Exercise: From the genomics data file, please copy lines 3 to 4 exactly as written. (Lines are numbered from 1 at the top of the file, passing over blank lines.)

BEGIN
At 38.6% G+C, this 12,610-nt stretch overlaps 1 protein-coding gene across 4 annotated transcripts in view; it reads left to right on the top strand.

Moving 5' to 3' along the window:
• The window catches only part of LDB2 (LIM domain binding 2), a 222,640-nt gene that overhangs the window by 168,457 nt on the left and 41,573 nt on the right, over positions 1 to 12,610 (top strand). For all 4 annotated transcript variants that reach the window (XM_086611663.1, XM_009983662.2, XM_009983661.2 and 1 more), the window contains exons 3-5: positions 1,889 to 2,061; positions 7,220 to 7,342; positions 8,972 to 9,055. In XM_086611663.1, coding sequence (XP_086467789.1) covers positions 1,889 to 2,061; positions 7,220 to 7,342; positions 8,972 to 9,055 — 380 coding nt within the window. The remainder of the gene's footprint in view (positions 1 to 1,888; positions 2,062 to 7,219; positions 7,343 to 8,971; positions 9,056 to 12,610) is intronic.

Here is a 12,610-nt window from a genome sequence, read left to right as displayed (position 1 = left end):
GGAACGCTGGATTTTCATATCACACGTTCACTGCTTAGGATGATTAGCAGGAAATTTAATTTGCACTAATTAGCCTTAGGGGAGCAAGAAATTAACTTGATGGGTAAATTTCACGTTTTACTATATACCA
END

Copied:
• The window catches only part of LDB2 (LIM domain binding 2), a 222,640-nt gene that overhangs the window by 168,457 nt on the left and 41,573 nt on the right, over positions 1 to 12,610 (top strand). For all 4 annotated transcript variants that reach the window (XM_086611663.1, XM_009983662.2, XM_009983661.2 and 1 more), the window contains exons 3-5: positions 1,889 to 2,061; positions 7,220 to 7,342; positions 8,972 to 9,055. In XM_086611663.1, coding sequence (XP_086467789.1) covers positions 1,889 to 2,061; positions 7,220 to 7,342; positions 8,972 to 9,055 — 380 coding nt within the window. The remainder of the gene's footprint in view (positions 1 to 1,888; positions 2,062 to 7,219; positions 7,343 to 8,971; positions 9,056 to 12,610) is intronic.

Here is a 12,610-nt window from a genome sequence, read left to right as displayed (position 1 = left end):